And although Periscope allows people’s replays to stay up for 24 hours, the cool thing is as a scoper, you can also save the footage from your scope. The great thing about this is you can then repurpose your scopes for something else — blog posts, podcasts, Facebook, Instagram . . .

So all isn’t lost! But . . . I did kind of feel like I cheated myself of the Real Periscope Experience.

I hadn’t really put myself out there. My audience never even saw my face! (If you follow my Style Tip Tuesday videos, you know from my slogan, “When you know you look good, you feel good.” And I felt good on Monday. :))

Truly putting myself out there has been a painfully slow work in progress for years. It began with my itty bitty Rehab Revolution blog in 2010, and then gradually, expanded to this blog and to YouTube thanks to Marie Forleo’s demanding (worth it!) video scholarship contests. Back in March, I challenged myself to begin a weekly video series for my jewelry business, and as of the writing of this post, I now have 17 Style Tip Tuesday episodes up. (Woohoo!)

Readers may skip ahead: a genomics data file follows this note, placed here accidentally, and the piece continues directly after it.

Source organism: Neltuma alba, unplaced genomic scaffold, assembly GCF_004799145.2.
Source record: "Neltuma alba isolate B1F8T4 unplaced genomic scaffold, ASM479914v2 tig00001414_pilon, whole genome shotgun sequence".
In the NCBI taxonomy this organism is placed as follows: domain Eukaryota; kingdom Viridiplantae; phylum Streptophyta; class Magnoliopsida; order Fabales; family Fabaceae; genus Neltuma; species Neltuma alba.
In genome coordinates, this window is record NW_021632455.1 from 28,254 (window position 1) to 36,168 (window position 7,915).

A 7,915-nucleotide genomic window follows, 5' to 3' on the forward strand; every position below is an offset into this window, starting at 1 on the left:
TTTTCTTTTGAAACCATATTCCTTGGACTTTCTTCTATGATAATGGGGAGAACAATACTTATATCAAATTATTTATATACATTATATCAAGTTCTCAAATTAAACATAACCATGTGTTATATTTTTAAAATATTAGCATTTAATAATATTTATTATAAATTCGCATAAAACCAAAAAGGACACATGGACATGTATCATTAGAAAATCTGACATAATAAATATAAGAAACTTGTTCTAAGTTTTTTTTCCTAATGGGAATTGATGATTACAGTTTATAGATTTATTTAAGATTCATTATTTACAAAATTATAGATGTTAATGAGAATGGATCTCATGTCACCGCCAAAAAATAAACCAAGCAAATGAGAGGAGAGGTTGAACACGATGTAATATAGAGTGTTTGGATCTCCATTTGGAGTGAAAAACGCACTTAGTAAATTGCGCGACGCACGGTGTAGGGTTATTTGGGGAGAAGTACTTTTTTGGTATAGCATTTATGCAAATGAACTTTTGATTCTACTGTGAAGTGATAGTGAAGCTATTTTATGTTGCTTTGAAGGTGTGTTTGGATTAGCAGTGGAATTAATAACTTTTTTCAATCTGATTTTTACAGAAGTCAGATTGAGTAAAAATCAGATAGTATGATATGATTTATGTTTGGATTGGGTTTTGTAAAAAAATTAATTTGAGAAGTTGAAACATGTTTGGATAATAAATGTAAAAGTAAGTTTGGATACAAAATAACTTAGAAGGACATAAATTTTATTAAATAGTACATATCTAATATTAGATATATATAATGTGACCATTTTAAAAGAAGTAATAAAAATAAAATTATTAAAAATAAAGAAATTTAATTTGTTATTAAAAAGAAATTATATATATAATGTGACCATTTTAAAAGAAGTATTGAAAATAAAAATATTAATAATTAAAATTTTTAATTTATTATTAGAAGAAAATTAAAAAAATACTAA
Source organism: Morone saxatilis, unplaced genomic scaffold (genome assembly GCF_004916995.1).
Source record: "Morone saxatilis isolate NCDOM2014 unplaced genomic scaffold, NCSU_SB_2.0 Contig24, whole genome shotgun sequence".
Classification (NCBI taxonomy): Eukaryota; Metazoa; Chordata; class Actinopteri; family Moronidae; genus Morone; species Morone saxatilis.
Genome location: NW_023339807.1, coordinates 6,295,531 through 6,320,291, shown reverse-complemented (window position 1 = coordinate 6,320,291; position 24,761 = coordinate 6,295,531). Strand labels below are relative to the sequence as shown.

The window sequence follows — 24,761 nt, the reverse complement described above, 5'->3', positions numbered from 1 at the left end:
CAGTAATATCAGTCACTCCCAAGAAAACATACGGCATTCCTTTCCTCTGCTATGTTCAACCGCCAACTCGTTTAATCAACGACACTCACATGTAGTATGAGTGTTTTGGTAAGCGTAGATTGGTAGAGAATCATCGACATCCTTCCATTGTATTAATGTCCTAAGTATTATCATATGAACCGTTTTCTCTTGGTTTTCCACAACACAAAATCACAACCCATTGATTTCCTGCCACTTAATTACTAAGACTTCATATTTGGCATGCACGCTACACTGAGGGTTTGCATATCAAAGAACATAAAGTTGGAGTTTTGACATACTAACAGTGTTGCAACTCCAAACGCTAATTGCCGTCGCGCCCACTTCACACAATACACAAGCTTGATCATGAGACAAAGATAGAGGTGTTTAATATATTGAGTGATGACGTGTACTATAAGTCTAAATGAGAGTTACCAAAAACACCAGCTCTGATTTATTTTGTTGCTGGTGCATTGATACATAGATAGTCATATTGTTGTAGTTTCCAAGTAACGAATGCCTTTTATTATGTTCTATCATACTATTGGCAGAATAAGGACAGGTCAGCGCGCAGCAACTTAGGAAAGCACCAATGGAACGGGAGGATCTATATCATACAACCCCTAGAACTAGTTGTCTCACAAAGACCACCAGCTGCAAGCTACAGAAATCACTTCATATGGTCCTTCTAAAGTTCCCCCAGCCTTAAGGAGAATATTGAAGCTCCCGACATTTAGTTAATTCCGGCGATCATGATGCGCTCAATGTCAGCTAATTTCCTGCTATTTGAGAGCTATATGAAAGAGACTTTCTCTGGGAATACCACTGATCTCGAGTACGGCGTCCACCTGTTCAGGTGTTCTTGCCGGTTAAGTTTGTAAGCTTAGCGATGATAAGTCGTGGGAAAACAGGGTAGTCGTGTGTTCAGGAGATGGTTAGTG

So I told myself, “Good job, you scoped once. But you have to step it up — do it for real!” And then . . . crickets.

What would I even scope about? 

You know where I’m going with this, right?

I have this great habit of forcing myself through discomfort (remember my series on networking?) — which I understand is fairly uncommon — so naturally, I’m declaring the need for a #PamelasPeriProject challenge.

I’ve written down a broad list of topics I could scope about, and I’m committing to broadcasting myself on Periscope once a day, every day, for an indeterminate amount of time. Or, more accurately, for two days.

Why only two days? Because I’m keeping it as unscary as possible.

If I told myself I’d scope daily for a month, I already feel myself withdrawing into my little Pamela cave — as the most introverted kind of extravert, when I feel myself being “too seen” too quickly, I go into hideout mode.

Let’s skip all that, shall we? I’ve already (half-)scoped once, so to do myself one better, I’d like to scope once a day for two days. And if I enjoy it (which I believe I will), I’ll extend the challenge to three days.

To be honest, the number of days I have in mind is 21. But I’m starting small. Two it is.

Is there any structure to #PamelasPeriProject?

This is really just an experiment. After brainstorming possible Periscope topics, I’m just going to test them out on my broadcasts to see what the response is like. You guys get to tell me what you want to see or chat about. 🙂

I’m so excited! We can have coffee/tea/brunch together — go to events (with wifi) together — have masterminds together. The possibilities are endless . . .